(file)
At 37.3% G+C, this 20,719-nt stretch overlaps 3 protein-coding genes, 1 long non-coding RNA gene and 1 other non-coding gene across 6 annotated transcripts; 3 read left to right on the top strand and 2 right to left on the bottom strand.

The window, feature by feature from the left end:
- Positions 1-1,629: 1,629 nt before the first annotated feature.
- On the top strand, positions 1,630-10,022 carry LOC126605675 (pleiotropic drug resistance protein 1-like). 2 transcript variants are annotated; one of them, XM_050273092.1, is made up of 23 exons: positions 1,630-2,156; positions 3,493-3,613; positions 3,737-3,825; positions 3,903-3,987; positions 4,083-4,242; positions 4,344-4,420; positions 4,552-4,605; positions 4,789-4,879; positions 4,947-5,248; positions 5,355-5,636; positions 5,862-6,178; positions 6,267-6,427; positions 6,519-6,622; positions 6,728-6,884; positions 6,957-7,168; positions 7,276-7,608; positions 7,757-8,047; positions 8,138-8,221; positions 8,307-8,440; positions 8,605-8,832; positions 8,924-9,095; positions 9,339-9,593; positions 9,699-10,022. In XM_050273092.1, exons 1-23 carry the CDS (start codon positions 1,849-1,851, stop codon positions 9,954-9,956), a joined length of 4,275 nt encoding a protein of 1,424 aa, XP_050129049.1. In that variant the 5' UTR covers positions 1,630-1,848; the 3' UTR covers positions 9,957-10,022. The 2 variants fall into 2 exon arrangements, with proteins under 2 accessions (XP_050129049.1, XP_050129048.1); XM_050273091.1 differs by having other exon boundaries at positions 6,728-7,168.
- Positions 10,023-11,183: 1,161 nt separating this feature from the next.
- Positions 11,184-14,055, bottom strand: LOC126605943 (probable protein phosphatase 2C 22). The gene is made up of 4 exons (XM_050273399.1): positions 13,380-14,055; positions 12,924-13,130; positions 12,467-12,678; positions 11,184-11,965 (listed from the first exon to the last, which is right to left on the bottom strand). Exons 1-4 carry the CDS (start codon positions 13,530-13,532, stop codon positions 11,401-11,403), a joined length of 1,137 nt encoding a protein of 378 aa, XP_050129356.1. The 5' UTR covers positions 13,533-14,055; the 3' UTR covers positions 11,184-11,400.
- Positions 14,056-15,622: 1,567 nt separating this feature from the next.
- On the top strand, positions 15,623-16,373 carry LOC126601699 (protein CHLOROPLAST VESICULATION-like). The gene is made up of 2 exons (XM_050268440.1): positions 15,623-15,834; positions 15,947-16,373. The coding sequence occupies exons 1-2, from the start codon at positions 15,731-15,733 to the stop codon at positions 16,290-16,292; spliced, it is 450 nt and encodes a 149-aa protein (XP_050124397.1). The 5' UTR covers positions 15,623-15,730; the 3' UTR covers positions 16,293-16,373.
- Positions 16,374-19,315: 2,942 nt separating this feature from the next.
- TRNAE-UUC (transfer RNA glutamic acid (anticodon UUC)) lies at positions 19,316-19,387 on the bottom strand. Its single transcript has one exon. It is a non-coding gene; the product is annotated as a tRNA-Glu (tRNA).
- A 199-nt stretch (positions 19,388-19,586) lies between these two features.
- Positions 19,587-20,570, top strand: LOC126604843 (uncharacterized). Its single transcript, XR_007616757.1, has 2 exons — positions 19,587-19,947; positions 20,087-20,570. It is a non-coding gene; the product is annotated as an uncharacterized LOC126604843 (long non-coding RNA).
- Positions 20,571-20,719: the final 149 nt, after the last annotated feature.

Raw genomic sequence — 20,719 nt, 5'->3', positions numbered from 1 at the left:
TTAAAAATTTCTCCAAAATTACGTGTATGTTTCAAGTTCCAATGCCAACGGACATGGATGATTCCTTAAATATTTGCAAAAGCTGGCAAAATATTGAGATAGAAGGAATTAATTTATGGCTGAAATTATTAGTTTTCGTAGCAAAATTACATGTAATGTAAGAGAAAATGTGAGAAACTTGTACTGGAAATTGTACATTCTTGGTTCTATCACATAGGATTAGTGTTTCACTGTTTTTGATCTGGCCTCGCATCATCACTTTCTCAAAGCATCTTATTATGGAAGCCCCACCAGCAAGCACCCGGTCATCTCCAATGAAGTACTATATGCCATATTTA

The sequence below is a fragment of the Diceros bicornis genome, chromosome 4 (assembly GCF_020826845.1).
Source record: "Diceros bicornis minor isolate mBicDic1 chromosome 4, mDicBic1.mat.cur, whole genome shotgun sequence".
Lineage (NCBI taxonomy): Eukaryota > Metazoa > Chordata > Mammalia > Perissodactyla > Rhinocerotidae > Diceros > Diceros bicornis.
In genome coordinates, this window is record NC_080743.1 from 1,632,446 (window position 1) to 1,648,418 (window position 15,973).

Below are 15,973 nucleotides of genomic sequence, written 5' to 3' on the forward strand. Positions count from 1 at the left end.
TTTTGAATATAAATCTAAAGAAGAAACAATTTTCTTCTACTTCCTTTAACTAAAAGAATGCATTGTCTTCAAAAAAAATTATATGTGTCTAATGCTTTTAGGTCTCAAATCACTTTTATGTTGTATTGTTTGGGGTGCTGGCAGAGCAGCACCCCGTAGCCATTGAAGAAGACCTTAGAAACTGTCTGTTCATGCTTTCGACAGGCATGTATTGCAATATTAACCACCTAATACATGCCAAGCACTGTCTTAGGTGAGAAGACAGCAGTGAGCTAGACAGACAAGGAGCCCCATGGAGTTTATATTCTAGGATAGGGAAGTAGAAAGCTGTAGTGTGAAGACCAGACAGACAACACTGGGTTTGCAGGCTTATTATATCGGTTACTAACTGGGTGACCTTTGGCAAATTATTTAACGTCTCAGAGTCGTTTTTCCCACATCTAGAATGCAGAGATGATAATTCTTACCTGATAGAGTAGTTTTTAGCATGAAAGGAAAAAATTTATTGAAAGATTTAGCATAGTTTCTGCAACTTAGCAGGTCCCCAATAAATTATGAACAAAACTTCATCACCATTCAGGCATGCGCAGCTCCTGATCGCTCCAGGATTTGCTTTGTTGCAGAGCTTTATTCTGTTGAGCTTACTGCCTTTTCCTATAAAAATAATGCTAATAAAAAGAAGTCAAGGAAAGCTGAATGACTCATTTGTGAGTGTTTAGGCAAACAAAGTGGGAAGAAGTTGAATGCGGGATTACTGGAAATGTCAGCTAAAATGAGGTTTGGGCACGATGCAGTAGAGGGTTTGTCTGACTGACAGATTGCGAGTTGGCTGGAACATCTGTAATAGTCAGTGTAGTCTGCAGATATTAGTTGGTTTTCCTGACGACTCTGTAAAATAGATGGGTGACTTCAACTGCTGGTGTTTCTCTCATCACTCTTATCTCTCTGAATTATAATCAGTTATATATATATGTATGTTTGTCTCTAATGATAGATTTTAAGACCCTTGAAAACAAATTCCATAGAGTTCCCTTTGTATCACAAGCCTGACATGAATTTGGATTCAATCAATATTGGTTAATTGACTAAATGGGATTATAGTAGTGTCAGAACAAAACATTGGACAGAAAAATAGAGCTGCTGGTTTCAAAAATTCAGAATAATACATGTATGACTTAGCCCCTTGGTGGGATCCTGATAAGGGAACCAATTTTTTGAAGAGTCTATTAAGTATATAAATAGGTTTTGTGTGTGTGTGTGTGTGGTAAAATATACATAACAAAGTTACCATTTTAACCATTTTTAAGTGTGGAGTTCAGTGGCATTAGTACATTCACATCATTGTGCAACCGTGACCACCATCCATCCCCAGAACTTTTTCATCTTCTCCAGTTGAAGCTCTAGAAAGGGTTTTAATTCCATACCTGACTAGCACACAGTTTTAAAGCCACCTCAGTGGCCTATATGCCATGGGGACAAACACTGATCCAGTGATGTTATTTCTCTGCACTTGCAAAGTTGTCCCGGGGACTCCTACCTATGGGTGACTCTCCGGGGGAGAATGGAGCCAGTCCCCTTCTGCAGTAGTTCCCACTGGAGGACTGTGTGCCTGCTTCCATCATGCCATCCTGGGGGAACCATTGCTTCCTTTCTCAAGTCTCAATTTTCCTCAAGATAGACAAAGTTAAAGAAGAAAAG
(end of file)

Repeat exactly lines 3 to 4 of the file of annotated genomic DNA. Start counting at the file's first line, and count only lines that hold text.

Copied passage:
- Positions 1-1,629: 1,629 nt before the first annotated feature.
- On the top strand, positions 1,630-10,022 carry LOC126605675 (pleiotropic drug resistance protein 1-like). 2 transcript variants are annotated; one of them, XM_050273092.1, is made up of 23 exons: positions 1,630-2,156; positions 3,493-3,613; positions 3,737-3,825; positions 3,903-3,987; positions 4,083-4,242; positions 4,344-4,420; positions 4,552-4,605; positions 4,789-4,879; positions 4,947-5,248; positions 5,355-5,636; positions 5,862-6,178; positions 6,267-6,427; positions 6,519-6,622; positions 6,728-6,884; positions 6,957-7,168; positions 7,276-7,608; positions 7,757-8,047; positions 8,138-8,221; positions 8,307-8,440; positions 8,605-8,832; positions 8,924-9,095; positions 9,339-9,593; positions 9,699-10,022. In XM_050273092.1, exons 1-23 carry the CDS (start codon positions 1,849-1,851, stop codon positions 9,954-9,956), a joined length of 4,275 nt encoding a protein of 1,424 aa, XP_050129049.1. In that variant the 5' UTR covers positions 1,630-1,848; the 3' UTR covers positions 9,957-10,022. The 2 variants fall into 2 exon arrangements, with proteins under 2 accessions (XP_050129049.1, XP_050129048.1); XM_050273091.1 differs by having other exon boundaries at positions 6,728-7,168.